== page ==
The Mighty Iguazú Falls

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Iguazú! Mighty, watery beast of the jungle!

Iguazú comes from the Guarani words y (meaning water) and ûazú (meaning big). We visited the falls over two days in May, and it was a mind-blowing amount of Big Water.

The falls straddle the border between Brazil and Argentina, with the Garganta del Diablo or Devil’s Throat Falls marking the boundary. Two thirds of the falls, er, fall on the Argentina side, but there is much to recommend on both sides.

The Brazil Side

We were staying in Puerto Iguazú in Argentina, but getting to Brazil is fairly straightforward these days as there is now a direct bus. Although the actual entrance is very close to the town, it still takes a good hour or so because of the border checkpoints in both countries.

The Brazil side is all about the overview. Walking along the cliffside, you get a sense of the size of the place and the sheer number of different and interesting ways that water can tumble over rock.

Simon at Iguazu FallsThat’s not to say that you don’t get up close and personal – there are plenty of chances for a soaking available. These are well worth taking advantage of if only for that full sensory experience, but you really do need something seriously waterproof. It may only look like a fine mist but there’s a lot of it.

The Brazil side features a nice section where you can stand right by the side of one of the wider, but relatively shorter drops (i.e. less than 64 metres). It was the first moment where we felt the indiscriminate fury of nature. So often she appears benign, but at times like these you can’t help imagining how easily she could rip even the strongest of us apart and not even notice.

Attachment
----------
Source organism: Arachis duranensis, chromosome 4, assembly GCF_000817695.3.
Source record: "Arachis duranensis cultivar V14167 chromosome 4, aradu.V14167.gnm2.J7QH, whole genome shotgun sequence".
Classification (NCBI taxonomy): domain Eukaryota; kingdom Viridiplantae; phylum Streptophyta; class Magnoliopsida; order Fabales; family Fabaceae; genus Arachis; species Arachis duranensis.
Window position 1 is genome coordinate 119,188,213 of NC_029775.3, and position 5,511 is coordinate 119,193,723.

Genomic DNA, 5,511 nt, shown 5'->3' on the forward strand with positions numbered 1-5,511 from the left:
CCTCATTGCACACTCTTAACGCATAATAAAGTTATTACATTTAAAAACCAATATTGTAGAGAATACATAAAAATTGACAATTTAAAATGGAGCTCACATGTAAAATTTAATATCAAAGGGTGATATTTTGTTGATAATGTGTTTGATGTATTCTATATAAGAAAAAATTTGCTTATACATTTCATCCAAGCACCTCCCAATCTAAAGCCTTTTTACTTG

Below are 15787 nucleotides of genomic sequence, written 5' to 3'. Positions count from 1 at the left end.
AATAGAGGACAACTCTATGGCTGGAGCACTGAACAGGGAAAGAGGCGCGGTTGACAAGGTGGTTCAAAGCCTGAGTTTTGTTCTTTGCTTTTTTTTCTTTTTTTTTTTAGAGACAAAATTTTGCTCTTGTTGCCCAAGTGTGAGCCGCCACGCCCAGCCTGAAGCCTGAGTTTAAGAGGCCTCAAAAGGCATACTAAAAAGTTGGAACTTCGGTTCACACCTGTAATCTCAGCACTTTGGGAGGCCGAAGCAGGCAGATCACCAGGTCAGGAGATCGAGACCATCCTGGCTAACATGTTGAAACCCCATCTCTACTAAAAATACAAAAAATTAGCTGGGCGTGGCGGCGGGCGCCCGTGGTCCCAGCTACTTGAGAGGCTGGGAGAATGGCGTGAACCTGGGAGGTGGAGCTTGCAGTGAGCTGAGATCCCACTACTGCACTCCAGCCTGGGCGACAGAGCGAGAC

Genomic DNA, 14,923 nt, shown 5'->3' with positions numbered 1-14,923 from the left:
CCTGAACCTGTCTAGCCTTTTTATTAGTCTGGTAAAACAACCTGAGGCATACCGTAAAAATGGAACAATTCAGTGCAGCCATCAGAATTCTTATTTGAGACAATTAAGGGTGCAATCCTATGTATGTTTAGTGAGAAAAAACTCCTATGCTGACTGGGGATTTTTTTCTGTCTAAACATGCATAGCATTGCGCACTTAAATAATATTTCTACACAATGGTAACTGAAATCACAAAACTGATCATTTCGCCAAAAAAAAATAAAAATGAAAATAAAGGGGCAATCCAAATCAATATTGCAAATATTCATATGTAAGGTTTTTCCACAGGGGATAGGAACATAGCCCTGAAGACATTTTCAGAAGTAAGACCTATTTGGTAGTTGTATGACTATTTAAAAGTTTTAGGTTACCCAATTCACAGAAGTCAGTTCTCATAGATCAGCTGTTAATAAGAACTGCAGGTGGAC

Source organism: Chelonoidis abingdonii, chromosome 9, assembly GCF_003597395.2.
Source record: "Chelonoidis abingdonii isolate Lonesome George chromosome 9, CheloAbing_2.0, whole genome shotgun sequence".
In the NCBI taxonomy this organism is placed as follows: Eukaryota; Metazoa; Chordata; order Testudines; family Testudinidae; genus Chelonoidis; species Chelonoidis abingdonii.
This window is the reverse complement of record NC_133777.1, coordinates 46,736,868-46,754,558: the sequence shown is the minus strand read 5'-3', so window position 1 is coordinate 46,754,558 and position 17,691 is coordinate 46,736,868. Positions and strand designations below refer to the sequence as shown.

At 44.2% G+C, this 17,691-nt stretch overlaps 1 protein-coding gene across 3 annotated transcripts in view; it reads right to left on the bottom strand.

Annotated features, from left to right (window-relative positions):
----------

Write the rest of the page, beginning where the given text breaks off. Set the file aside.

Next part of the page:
Looking up at the site of a mighty great river becoming a victim of gravity with all the power of a rampaging horde of charging elephants you can’t help but appreciate the moment – you peer over the edge into the infinite abyss that will one day consume us all.

Thankfully, if it all gets too much you can nip into the gift shop a couple of metres behind you and buy yourself a coffee and a souvenir picture frame.

The Argentine Side

We made a special(ish) effort to get up early as we’d heard that it can get a lot more crowded on the blue side. We’re glad we did – we hit the upper and lower walks first and we rarely encountered anyone else. The meandering paths that snake through the jungle are a lot more intimate than the cliff-edged walks of the green side.

Every turn reveals a new fall, or a new perspective on an old one. There are some really tranquil spots where the shorter falls land in some beautiful, green-fringed pools that make you want to defy the no swimming signs and get your feet wet.

But we would recommend the Brazilian side first for another reason: The glimpse into the void offered by Brazil’s viewing platforms becomes a full face-off with the darkness when you stare into the Garganta del Diablo on the Argentine side.

Iguazu Falls Devil's Throat

The walk to this incredible chasm begins simply enough. Wandering across the long metal expanses that span these vast rivers of seemingly tranquil waters, albeit with a current, you’re only dimly aware of a slight murmur in the distance.

As you get closer, this murmur increases into an agitated guttural growl and you begin to question the construction of the now seemingly flimsy steel gangplanks that stand between you and pretty much certain death.